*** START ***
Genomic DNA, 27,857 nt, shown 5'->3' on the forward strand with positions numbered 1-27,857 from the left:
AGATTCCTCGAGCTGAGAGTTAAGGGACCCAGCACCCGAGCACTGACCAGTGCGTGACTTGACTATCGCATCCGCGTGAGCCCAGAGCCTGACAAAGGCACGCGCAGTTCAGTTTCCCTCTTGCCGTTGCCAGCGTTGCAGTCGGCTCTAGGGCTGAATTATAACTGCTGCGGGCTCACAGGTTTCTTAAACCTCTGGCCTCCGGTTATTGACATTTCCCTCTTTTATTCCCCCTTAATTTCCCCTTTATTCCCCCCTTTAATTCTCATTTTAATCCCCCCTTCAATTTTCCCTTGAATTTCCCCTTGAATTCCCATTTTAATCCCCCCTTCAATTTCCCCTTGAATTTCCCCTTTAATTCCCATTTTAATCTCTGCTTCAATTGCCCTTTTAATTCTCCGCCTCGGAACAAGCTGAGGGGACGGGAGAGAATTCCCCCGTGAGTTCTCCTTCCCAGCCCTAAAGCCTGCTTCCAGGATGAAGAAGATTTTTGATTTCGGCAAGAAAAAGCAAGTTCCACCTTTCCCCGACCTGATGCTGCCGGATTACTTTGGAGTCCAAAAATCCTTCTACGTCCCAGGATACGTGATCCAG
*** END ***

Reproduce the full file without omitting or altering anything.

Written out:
Genomic DNA, 27,857 nt, shown 5'->3' on the forward strand with positions numbered 1-27,857 from the left:
AGATTCCTCGAGCTGAGAGTTAAGGGACCCAGCACCCGAGCACTGACCAGTGCGTGACTTGACTATCGCATCCGCGTGAGCCCAGAGCCTGACAAAGGCACGCGCAGTTCAGTTTCCCTCTTGCCGTTGCCAGCGTTGCAGTCGGCTCTAGGGCTGAATTATAACTGCTGCGGGCTCACAGGTTTCTTAAACCTCTGGCCTCCGGTTATTGACATTTCCCTCTTTTATTCCCCCTTAATTTCCCCTTTATTCCCCCCTTTAATTCTCATTTTAATCCCCCCTTCAATTTTCCCTTGAATTTCCCCTTGAATTCCCATTTTAATCCCCCCTTCAATTTCCCCTTGAATTTCCCCTTTAATTCCCATTTTAATCTCTGCTTCAATTGCCCTTTTAATTCTCCGCCTCGGAACAAGCTGAGGGGACGGGAGAGAATTCCCCCGTGAGTTCTCCTTCCCAGCCCTAAAGCCTGCTTCCAGGATGAAGAAGATTTTTGATTTCGGCAAGAAAAAGCAAGTTCCACCTTTCCCCGACCTGATGCTGCCGGATTACTTTGGAGTCCAAAAATCCTTCTACGTCCCAGGATACGTGATCCAG